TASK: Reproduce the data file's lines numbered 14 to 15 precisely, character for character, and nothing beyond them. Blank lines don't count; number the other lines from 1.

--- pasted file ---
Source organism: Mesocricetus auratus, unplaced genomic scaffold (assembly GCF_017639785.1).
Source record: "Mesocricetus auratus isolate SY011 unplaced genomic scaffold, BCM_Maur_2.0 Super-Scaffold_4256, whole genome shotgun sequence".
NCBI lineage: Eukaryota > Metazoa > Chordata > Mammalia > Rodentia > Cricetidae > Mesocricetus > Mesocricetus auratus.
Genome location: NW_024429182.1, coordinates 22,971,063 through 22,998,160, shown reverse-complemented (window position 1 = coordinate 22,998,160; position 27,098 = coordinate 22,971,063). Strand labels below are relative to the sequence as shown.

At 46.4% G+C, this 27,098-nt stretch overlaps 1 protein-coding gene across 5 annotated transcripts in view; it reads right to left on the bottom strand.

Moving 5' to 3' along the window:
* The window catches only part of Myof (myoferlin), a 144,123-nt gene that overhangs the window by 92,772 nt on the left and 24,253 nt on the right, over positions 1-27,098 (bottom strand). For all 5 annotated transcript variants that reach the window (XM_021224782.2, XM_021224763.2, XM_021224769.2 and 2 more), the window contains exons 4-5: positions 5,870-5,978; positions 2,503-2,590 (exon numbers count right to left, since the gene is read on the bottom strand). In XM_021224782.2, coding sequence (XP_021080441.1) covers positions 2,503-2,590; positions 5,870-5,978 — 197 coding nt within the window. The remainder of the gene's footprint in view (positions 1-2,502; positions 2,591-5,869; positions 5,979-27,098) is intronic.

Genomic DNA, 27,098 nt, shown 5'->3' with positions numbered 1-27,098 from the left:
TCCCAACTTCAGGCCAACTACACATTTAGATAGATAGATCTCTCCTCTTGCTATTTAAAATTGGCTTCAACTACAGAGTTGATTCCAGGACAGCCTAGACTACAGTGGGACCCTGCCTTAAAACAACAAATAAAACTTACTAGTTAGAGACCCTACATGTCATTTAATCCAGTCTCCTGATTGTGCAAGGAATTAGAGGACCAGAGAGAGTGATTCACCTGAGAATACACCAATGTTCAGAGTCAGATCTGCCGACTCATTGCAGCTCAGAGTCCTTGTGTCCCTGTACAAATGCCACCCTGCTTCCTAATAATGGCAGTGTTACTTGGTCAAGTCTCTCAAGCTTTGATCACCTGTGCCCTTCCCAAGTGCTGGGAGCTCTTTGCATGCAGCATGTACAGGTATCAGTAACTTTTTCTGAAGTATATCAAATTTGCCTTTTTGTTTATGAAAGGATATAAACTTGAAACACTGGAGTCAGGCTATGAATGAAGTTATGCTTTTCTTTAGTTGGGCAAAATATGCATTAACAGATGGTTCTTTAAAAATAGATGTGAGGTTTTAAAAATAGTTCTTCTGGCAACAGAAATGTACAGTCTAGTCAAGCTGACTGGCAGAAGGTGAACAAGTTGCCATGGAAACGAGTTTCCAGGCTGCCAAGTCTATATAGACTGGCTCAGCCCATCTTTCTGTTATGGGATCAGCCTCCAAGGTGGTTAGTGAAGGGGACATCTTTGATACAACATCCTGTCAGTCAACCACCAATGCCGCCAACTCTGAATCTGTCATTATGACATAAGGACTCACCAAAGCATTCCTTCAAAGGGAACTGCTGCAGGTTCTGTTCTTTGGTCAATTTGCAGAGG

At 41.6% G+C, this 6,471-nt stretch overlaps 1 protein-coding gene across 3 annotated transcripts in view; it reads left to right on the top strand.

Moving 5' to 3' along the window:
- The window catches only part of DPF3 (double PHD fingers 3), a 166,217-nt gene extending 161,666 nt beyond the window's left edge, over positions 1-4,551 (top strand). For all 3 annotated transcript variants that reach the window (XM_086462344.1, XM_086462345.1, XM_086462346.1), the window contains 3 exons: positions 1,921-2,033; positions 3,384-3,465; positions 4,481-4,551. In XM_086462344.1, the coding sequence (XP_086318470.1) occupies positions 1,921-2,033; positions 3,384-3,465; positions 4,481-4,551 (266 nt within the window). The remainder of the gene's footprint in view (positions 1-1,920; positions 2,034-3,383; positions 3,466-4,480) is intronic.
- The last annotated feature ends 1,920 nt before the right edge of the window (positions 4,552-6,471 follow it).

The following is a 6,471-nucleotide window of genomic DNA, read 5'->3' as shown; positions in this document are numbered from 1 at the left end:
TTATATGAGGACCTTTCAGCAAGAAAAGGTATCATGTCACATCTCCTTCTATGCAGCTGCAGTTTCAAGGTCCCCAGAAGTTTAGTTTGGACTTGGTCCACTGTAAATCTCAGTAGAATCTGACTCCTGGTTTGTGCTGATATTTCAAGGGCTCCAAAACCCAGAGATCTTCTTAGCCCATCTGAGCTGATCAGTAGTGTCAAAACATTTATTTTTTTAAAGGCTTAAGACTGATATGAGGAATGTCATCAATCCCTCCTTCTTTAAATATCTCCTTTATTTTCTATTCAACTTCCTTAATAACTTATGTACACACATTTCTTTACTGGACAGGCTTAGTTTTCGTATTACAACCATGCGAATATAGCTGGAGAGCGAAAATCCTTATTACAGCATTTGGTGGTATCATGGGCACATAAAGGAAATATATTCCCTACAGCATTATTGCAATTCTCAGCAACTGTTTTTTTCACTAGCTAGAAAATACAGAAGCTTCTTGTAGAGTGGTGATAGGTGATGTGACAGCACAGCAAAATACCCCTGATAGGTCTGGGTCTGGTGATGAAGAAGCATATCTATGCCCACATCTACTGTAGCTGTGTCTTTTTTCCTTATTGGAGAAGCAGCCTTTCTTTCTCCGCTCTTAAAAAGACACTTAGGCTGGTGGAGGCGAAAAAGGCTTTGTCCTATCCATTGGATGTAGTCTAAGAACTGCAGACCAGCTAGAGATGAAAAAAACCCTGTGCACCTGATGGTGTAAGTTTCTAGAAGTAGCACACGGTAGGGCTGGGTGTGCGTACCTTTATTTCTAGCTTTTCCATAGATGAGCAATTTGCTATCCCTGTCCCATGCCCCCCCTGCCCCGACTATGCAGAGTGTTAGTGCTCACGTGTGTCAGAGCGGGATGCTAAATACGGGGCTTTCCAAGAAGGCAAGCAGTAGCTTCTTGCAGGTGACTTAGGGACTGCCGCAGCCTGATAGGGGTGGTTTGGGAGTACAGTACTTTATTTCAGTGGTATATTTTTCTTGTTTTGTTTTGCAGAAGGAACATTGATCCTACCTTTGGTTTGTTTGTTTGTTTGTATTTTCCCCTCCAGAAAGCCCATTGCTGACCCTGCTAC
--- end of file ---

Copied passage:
The following is a 6,471-nucleotide window of genomic DNA, read 5'->3' as shown; positions in this document are numbered from 1 at the left end:
TTATATGAGGACCTTTCAGCAAGAAAAGGTATCATGTCACATCTCCTTCTATGCAGCTGCAGTTTCAAGGTCCCCAGAAGTTTAGTTTGGACTTGGTCCACTGTAAATCTCAGTAGAATCTGACTCCTGGTTTGTGCTGATATTTCAAGGGCTCCAAAACCCAGAGATCTTCTTAGCCCATCTGAGCTGATCAGTAGTGTCAAAACATTTATTTTTTTAAAGGCTTAAGACTGATATGAGGAATGTCATCAATCCCTCCTTCTTTAAATATCTCCTTTATTTTCTATTCAACTTCCTTAATAACTTATGTACACACATTTCTTTACTGGACAGGCTTAGTTTTCGTATTACAACCATGCGAATATAGCTGGAGAGCGAAAATCCTTATTACAGCATTTGGTGGTATCATGGGCACATAAAGGAAATATATTCCCTACAGCATTATTGCAATTCTCAGCAACTGTTTTTTTCACTAGCTAGAAAATACAGAAGCTTCTTGTAGAGTGGTGATAGGTGATGTGACAGCACAGCAAAATACCCCTGATAGGTCTGGGTCTGGTGATGAAGAAGCATATCTATGCCCACATCTACTGTAGCTGTGTCTTTTTTCCTTATTGGAGAAGCAGCCTTTCTTTCTCCGCTCTTAAAAAGACACTTAGGCTGGTGGAGGCGAAAAAGGCTTTGTCCTATCCATTGGATGTAGTCTAAGAACTGCAGACCAGCTAGAGATGAAAAAAACCCTGTGCACCTGATGGTGTAAGTTTCTAGAAGTAGCACACGGTAGGGCTGGGTGTGCGTACCTTTATTTCTAGCTTTTCCATAGATGAGCAATTTGCTATCCCTGTCCCATGCCCCCCCTGCCCCGACTATGCAGAGTGTTAGTGCTCACGTGTGTCAGAGCGGGATGCTAAATACGGGGCTTTCCAAGAAGGCAAGCAGTAGCTTCTTGCAGGTGACTTAGGGACTGCCGCAGCCTGATAGGGGTGGTTTGGGAGTACAGTACTTTATTTCAGTGGTATATTTTTCTTGTTTTGTTTTGCAGAAGGAACATTGATCCTACCTTTGGTTTGTTTGTTTGTTTGTATTTTCCCCTCCAGAAAGCCCATTGCTGACCCTGCTAC